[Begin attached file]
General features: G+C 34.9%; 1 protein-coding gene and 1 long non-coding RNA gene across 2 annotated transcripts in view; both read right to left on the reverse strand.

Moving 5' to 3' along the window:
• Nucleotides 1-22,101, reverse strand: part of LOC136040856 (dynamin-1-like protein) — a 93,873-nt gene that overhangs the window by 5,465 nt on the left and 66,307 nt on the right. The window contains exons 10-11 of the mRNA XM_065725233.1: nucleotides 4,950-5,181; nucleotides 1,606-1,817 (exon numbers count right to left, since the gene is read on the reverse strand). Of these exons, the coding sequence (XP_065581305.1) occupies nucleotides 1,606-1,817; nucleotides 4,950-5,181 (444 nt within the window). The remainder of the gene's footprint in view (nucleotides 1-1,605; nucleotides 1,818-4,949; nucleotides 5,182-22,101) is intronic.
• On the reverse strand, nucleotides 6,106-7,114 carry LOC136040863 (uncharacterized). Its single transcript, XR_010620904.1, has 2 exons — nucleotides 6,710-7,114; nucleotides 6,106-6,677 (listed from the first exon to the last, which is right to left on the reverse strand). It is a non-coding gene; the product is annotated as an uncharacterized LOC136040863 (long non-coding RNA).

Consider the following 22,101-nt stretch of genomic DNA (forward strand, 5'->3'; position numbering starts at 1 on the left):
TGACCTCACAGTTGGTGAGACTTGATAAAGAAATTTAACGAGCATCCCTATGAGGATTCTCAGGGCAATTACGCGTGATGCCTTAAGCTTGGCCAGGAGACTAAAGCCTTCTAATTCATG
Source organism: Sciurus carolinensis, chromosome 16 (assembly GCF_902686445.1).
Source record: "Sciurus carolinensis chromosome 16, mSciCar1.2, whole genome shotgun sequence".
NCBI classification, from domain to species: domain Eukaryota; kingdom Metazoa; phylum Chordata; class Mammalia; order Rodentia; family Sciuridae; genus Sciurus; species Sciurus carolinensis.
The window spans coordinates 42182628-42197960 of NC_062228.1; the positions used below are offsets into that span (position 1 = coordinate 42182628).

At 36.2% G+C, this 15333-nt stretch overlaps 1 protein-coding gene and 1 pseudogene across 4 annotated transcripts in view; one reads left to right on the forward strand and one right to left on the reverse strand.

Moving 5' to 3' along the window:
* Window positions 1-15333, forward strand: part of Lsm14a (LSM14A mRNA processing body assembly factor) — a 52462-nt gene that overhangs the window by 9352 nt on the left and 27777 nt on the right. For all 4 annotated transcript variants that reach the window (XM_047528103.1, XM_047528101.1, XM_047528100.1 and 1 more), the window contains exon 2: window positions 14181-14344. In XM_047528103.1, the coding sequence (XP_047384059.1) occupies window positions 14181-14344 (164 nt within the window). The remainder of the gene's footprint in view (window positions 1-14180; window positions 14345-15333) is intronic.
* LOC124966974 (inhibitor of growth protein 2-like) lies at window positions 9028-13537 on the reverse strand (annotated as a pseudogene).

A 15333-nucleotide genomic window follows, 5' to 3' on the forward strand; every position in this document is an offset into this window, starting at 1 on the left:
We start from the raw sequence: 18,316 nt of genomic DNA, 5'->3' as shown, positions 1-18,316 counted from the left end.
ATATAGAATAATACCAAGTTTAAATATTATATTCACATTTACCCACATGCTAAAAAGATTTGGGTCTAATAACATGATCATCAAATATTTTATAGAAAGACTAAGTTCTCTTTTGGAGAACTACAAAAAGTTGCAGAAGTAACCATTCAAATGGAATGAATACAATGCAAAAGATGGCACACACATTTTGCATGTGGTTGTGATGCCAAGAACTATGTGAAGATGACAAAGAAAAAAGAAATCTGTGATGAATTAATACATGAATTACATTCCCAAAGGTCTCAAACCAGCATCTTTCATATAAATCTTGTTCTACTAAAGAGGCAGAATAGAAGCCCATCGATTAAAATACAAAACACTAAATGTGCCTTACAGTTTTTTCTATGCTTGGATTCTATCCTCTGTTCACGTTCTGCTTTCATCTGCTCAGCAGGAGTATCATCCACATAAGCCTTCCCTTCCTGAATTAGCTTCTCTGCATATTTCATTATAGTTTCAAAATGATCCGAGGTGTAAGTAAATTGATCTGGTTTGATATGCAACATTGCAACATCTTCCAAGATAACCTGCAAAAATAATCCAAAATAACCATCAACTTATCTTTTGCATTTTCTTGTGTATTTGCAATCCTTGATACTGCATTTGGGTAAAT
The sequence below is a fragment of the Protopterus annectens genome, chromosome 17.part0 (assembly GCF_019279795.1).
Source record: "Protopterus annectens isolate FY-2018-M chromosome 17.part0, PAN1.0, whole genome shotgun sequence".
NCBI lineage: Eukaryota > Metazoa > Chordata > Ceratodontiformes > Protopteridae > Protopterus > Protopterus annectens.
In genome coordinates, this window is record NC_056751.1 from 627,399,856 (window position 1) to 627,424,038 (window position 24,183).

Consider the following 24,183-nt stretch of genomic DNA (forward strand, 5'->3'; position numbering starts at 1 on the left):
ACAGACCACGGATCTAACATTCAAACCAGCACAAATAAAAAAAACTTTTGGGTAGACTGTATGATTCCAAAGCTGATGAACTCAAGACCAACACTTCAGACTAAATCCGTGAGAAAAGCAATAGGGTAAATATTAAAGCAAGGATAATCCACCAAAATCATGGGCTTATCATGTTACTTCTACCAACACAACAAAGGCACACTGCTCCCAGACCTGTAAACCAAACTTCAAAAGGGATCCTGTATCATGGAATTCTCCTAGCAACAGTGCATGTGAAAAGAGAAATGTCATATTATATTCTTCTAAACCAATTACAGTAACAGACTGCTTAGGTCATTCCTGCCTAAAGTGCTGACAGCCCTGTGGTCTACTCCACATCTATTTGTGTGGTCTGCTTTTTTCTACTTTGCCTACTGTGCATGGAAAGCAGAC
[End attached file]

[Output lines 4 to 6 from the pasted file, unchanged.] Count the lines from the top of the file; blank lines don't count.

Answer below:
• On the reverse strand, nucleotides 6,106-7,114 carry LOC136040863 (uncharacterized). Its single transcript, XR_010620904.1, has 2 exons — nucleotides 6,710-7,114; nucleotides 6,106-6,677 (listed from the first exon to the last, which is right to left on the reverse strand). It is a non-coding gene; the product is annotated as an uncharacterized LOC136040863 (long non-coding RNA).

Consider the following 22,101-nt stretch of genomic DNA (forward strand, 5'->3'; position numbering starts at 1 on the left):
TGACCTCACAGTTGGTGAGACTTGATAAAGAAATTTAACGAGCATCCCTATGAGGATTCTCAGGGCAATTACGCGTGATGCCTTAAGCTTGGCCAGGAGACTAAAGCCTTCTAATTCATG